Boris Johnson, Britain’s classics-loving prime minister, has long been fascinated by the fall of the Roman Empire. Now his government risks a fall of its own.
The decline in his fortunes has been swift and dramatic. For weeks, the news media heaved with accounts of lockdown breaches: There was a garden party, a birthday party, a staff goodbye party — Mr. Johnson at all of them. His approval ratings plummeted, and apoplectic Conservative legislators threatened to oust him. Then the police got involved, opening an inquiry into whether the prime minister broke the laws he created.
On Monday, the challenge facing Mr. Johnson was laid bare. An inquiry led by Sue Gray, a senior civil servant with a reputation for hard-nosed investigations, found that “failures of leadership and judgment” lay behind the gatherings, a number of which “should not have been allowed to take place.” The police, she said, were investigating 12 of them.
“I will fix it,” a defiant Mr. Johnson told Parliament. But he was met with ringing jeers and calls to resign. His position is precarious: If 54 Conservative lawmakers send party officials letters of no confidence, explicitly challenging Mr. Johnson’s leadership, it will automatically set off a secret ballot. The prime minister’s fate would then rest in the hands of his colleagues.
Back in November, Mr. Johnson was musing aloud about the fall
of Rome. “When things start to go wrong,” he said, “they can
go wrong at extraordinary speed.” He had no idea how right he was
Whether Mr. Johnson is removed or granted a reprieve, the past few weeks amount to a remarkable fall from grace. A little over two years ago, he led the Conservative Party to a resounding electoral victory and sat atop an 80-seat majority. There was talk of a decade in power. Now, with his authority severely wounded, his tenure is hanging by a thread.
Behind the machinations at Westminster, crucially, is overwhelming public anger. The national mood is furious, disdainful: Nearly two-thirds of the country wants Mr. Johnson to resign. Long inured to his scandals, Britons seem to have drawn the line at partying through the worst of the pandemic.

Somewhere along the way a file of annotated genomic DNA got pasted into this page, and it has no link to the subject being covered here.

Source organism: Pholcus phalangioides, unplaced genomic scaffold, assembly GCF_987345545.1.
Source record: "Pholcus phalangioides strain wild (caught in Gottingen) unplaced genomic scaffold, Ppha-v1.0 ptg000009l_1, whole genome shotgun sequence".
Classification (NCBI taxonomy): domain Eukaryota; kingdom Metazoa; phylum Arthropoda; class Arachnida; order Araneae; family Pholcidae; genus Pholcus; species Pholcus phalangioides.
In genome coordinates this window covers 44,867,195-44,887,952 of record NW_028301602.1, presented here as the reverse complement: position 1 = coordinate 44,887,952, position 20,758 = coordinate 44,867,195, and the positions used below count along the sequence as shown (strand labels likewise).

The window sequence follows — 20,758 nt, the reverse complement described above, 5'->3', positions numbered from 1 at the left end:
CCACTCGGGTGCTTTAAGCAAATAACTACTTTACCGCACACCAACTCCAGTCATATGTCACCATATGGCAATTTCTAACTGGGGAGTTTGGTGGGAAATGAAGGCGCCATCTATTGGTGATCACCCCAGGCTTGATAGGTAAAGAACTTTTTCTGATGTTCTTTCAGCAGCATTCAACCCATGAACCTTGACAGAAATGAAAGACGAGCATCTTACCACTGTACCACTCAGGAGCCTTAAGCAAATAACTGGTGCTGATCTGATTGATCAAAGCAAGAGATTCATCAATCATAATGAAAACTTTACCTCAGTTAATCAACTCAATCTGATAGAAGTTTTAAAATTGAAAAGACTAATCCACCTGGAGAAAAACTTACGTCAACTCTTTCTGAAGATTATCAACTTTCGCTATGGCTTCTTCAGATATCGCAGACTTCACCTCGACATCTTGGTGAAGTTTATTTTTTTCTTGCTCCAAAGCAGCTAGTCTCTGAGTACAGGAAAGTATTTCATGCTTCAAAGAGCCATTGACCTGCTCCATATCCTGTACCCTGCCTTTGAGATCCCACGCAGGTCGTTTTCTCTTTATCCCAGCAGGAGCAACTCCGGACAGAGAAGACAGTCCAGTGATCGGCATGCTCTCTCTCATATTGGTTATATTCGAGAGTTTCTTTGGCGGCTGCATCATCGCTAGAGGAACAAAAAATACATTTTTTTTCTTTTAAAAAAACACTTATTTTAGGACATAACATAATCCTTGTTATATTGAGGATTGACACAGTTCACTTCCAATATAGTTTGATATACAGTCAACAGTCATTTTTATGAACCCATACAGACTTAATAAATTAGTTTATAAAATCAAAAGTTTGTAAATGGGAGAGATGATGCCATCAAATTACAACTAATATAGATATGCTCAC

The details are damning enough. The organizer of one of the gatherings, an aide to Mr. Johnson, emailed 100 officials inviting them to “bring your own booze” and “make the most of the lovely weather” in the garden at 10 Downing Street, the prime minister’s official residence. That was on May 20, 2020. Britain was two months into a punishing national lockdown, and people were allowed to see family and friends only one on one in public parks.
At another of the gatherings, nearly a year later, an official was sent off to fill a suitcase with bottles of wine as others set up an impromptu D.J. booth in the Downing Street basement. By then, April 16, 2021, Britain had registered 127,457 coronavirus deaths. The next day, Queen Elizabeth followed the rules and sat alone at the funeral for her husband, Prince Philip.
As more and more lurid details have emerged, the Conservative Party has steadily fallen in the polls, and Mr. Johnson’s approval rating has sunk to 22 percent. For someone once known as the Heineken Tory — the political equivalent of the inoffensive Dutch beer that appeals to wine and liquor drinkers alike — it’s a catastrophic development.
The loss of popular appeal is bad for any democratic leader. But for Mr. Johnson, whose success in securing the leadership of the Conservative Party depended on his electoral charm, it’s disastrous. The triumph of December 2019 feels like an age ago. Two years of chaotic government marked by tax increases, embarrassing policy reversals and political misjudgments have caused many Conservative legislators to doubt whether Mr. Johnson could lead them to victory in a future election. If he can’t, they reason, there’s no point in his staying in place.
Ominously, Mr. Johnson has bled support from all wings and generations of his party. A large chunk of those elected for the first time in 2019 — who owe their seats to Mr. Johnson — have spent this month openly plotting against him, with around 20 of these legislators thought to have sent in letters of no confidence. And Conservative grandees with nothing to lose have piled on, with David Davis, a former cabinet minister, telling Mr. Johnson, “In the name of God, go.”
Discontent has been brewing for a while. Legislators have long chafed at Mr. Johnson’s stubborn tendency to go it alone, his lack of interest in building party unity and the chaotic way in which his government is run. Major missteps — such as a resistance to providing poor pupils with free meals over the school holidays — alienated some of his supporters in Parliament. Many of them waited in vain to be offered promotions that ultimately went to the prime minister’s long-term allies. By the time the latest scandal broke, they had acquired a taste for treachery and rebellion.
Mr. Johnson has spent much of the past two weeks attempting to persuade wavering legislators to stick by him. The Gray report, despite being stripped back to avoid prejudicing the police inquiry, will put such support to the test. Even if Mr. Johnson manages to ride out the storm, his troubles are far from over. The investigation by the Metropolitan Police, which could involve the humiliation of the prime minister and his staff being interviewed as suspects, will be deeply damaging. And local elections in May will give the country’s voters a chance to display their anger.
Back in November, Mr. Johnson was musing aloud about the fall of Rome. “When things start to go wrong,” he said, “they can go wrong at extraordinary speed.” He had no idea how right he was.
Eleni Courea is a journalist who covers British politics.
Source: The New York Times